Sour Crude


DEFINITION of 'Sour Crude'

The name given to barrels of crude oil that do not meet certain content requirements, including low levels of hydrogen sulfide and carbon dioxide. Petroleum is considered "sour" if the total sulfur level is greater than 0.5%. Sulfur is an impurity that has to be removed before oil can be refined, which increases the costs associated with processing. Often, sour crude oil is processed into heavy oil like diesel and fuel oil (instead of gasoline) to decrease processing expenses. For safety reasons, sour crude oil must be stabilized prior to being transported by oil tankers. This is achieved by removing the hydrogen sulfide gas (H2S).


The world's major producer of sour crude is Venezuela. Other producers include Canada, the United States, Mexico, Columbia, Ecuador and several Middle Eastern nations. Petroleum is considered "sour" if it contains more than 0.5% sulfur (or 1% by certain definitions), and "sweet" if it contains less than 0.5% sulfur. The term "sweet" was originally used to describe the mildly sweet taste and agreeable smell of the low-sulfur sweet crude oil.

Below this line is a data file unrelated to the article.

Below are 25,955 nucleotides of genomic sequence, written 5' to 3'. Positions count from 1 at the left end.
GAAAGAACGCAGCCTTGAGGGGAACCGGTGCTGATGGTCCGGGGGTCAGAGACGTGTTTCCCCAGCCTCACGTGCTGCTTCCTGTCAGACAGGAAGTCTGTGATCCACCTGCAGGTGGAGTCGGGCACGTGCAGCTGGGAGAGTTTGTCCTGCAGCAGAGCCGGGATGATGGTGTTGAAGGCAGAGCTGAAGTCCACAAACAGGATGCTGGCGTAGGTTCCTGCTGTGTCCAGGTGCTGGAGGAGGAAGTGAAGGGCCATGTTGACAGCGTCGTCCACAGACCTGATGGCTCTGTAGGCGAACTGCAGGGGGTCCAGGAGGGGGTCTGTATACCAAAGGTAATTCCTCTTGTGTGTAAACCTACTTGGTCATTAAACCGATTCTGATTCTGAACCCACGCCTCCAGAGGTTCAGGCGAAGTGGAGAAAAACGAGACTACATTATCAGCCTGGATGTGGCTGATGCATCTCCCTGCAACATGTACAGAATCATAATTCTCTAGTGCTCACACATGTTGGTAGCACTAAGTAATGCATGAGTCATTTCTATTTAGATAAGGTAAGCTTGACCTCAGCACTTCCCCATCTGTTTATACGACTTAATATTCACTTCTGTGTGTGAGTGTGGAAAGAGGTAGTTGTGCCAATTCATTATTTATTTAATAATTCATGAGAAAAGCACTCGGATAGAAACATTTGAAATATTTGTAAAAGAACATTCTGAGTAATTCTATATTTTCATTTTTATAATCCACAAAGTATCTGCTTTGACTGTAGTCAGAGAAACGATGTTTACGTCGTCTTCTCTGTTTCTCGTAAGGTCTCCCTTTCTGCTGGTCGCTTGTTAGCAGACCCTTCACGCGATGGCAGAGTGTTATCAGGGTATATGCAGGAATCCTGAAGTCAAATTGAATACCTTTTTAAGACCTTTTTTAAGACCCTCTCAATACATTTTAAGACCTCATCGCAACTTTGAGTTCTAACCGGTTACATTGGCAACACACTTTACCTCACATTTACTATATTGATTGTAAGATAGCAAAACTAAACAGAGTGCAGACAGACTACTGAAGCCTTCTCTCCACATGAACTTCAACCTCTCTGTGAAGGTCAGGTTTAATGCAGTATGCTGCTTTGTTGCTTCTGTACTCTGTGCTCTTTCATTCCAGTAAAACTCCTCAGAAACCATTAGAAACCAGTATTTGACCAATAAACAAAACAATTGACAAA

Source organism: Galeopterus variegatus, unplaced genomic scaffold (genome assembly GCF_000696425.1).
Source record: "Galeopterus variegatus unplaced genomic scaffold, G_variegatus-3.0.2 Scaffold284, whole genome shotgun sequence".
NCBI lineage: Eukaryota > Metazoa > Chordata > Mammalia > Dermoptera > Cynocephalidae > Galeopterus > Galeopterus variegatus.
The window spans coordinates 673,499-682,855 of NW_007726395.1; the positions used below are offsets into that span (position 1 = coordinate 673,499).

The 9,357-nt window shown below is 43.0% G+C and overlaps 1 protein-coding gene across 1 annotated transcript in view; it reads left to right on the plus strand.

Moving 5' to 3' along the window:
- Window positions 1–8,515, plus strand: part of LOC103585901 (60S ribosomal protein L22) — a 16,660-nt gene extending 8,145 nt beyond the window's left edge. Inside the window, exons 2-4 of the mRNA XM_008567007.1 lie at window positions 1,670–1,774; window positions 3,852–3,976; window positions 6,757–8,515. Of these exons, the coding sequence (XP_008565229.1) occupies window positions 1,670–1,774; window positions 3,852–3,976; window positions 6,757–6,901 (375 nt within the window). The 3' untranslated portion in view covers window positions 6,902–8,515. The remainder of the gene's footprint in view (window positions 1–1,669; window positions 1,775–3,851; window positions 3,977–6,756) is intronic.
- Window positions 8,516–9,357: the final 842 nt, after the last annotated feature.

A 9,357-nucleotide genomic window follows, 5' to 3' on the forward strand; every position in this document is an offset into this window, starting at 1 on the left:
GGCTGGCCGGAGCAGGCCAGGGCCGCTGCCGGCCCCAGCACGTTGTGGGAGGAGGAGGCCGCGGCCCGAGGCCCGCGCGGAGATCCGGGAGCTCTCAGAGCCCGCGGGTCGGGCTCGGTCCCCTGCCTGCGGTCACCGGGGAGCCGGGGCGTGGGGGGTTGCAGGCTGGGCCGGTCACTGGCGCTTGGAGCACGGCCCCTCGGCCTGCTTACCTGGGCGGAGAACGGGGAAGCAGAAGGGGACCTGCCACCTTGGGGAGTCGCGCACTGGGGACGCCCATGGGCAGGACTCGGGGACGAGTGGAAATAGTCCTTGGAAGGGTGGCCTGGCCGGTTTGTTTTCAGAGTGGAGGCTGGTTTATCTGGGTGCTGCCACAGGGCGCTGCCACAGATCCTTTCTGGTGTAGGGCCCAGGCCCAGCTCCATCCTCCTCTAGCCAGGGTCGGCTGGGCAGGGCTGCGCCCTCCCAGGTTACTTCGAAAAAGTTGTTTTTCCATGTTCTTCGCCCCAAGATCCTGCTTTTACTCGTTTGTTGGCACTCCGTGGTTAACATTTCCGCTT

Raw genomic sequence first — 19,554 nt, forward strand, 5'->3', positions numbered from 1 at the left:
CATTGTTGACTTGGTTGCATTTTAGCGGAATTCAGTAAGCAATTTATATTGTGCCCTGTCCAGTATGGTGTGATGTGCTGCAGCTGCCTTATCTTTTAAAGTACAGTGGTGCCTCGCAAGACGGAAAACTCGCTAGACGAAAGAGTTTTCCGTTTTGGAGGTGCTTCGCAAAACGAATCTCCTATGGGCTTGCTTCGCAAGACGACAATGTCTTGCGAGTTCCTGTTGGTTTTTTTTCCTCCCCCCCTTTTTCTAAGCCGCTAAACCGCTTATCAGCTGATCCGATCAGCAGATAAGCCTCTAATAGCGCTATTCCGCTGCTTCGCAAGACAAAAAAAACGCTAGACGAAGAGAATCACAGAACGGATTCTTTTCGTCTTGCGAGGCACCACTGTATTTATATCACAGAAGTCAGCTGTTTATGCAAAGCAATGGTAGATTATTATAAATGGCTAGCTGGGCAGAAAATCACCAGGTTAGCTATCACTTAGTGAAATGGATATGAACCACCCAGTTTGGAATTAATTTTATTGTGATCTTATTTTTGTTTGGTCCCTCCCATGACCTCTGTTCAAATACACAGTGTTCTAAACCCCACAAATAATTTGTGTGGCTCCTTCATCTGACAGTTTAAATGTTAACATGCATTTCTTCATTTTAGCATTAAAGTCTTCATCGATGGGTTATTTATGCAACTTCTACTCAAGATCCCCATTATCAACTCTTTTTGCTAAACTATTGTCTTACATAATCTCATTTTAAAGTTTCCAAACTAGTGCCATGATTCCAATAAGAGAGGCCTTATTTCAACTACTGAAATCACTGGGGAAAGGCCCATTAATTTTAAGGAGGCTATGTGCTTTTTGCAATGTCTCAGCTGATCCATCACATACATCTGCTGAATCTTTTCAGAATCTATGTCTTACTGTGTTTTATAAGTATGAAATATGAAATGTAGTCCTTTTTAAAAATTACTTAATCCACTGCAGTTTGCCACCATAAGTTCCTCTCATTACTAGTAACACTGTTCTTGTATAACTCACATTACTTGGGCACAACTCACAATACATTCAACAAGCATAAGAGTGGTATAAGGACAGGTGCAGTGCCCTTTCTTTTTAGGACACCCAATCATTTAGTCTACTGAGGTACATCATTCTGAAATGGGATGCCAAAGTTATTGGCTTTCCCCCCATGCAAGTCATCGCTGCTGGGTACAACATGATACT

Crude oil is called "crude" because it contains many different hydrocarbon compounds. An oil refinery must separate the dozens of hydrocarbon compounds into separate chemical units, eliminate the contaminants and covert or transform the chemical units into gas. Refiners generally prefer sweet crudes because of the low sulfur content and relatively elevated yields of high-value products including gasoline, diesel fuel, heating oil and jet fuel.

The first sour crude oil futures began trading in June 1990 on the Singapore International Monetary Exchange. Many sour crude products have been launched and terminated due to lack of investor interest. Light sweet crude oil (WTI) futures and options, on the other hand, are the most actively traded energy products in the world. WTI helps manage risk in the energy sector because the contract has the most liquidity, highest number of customers, and excellent transparency. Both full-sized and e-mini futures contracts are traded on through the CME Group's CME Globex, CME ClearPort and Open Outcry (New York) trading venues.

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